Molecular Biology

Resolving DNA Repair

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Science  16 Oct 2009:
Vol. 326, Issue 5951, pp. 340
DOI: 10.1126/science.326_340b

DNA with bound repair proteins.

CREDIT: BOAL ET AL., PROC. NATL. ACAD. SCI. U.S.A. 106, 15237 (2009)

Base excision repair (BER) enzymes involved in fixing damaged DNA have low specificity for their targets and occur in low numbers in cells. So how are DNA damage sites located on chromosomes with any efficiency? Boal et al. suggest that the key lies in DNA charge transport chemistry, so that repair proteins can signal to each other rapidly over long distances. The ordered stacking that occurs in DNA makes it an excellent medium for electron transport, and the process is very sensitive to the presence of mismatched bases. When a BER enzyme containing an [4Fe4S] cluster binds DNA it becomes oxidized. In the absence of damage, when a second protein binds, electron transfer will occur and the reduced member of the protein pair will diffuse away. However, if there is damage, both proteins remain bound and, fairly rapidly, repair proteins will redistribute to the damaged region. Boal et al. used atomic force microscopy to establish that redistribution did take place in complexes of the BER enzyme EndoIII with DNA duplexes containing a single mismatch. As predicted, cooperation was observed between different BER enzymes, the bacterial EndoIII and MutY. These enzymes have human homologs linked to cancer predisposition, although the medical implications of the conservation of these iron-sulfur clusters remain unclear.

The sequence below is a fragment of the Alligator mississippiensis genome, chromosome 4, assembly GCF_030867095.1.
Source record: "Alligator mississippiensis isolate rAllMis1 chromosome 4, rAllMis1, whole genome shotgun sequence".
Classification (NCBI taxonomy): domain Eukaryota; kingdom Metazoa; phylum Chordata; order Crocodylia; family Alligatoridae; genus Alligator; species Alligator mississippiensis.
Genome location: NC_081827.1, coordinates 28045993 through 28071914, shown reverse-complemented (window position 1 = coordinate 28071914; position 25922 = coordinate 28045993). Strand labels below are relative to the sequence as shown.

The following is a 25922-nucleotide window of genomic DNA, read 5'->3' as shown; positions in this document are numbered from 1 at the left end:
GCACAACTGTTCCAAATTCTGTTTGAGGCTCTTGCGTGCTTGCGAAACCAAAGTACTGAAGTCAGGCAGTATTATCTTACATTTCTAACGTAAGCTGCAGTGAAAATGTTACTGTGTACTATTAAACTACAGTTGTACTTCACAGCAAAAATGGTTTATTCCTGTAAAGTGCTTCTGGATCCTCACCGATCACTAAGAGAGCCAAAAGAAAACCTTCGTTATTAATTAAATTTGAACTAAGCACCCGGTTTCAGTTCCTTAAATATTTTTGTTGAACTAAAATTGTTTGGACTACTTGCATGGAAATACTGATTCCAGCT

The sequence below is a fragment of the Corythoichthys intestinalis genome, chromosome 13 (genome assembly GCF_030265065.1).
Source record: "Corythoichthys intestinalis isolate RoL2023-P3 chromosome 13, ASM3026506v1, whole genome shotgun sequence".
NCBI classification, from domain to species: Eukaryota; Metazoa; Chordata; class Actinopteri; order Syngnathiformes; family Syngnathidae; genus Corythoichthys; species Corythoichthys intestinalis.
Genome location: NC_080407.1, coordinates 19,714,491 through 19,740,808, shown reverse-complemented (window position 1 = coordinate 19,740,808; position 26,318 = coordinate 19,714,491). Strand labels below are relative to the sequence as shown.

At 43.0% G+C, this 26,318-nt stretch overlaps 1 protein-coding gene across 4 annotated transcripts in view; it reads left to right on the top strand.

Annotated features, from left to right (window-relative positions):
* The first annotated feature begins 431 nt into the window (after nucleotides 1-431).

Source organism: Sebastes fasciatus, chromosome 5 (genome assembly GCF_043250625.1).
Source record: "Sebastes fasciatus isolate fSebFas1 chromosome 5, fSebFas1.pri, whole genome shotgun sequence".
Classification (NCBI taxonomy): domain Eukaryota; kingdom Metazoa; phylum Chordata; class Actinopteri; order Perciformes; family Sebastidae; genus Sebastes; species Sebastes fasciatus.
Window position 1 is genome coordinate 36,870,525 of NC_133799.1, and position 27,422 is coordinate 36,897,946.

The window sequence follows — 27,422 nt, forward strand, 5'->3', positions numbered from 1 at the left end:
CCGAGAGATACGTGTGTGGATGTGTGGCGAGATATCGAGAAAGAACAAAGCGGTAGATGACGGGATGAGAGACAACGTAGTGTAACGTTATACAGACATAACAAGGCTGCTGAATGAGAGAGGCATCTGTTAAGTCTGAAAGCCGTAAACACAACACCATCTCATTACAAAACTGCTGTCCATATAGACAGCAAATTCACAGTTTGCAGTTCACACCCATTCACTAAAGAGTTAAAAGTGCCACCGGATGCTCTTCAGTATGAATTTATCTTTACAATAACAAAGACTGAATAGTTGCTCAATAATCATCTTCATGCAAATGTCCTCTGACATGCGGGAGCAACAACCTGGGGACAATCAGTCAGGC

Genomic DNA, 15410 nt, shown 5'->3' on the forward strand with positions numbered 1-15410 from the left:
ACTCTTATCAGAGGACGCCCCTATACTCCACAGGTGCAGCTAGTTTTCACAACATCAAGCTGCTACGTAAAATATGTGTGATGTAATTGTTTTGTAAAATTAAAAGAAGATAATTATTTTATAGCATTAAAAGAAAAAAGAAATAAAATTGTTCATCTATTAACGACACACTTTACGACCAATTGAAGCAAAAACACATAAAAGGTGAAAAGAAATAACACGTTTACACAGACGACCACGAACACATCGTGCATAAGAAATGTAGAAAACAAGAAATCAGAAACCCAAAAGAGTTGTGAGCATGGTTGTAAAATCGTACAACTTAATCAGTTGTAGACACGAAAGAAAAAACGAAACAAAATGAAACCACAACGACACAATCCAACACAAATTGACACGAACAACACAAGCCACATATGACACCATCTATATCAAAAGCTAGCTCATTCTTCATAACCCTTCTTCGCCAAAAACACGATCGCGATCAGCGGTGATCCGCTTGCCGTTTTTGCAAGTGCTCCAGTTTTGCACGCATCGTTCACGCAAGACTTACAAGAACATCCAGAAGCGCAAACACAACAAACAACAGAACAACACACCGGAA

Proc. Natl. Acad. Sci. U.S.A. 106, 15237 (2009).

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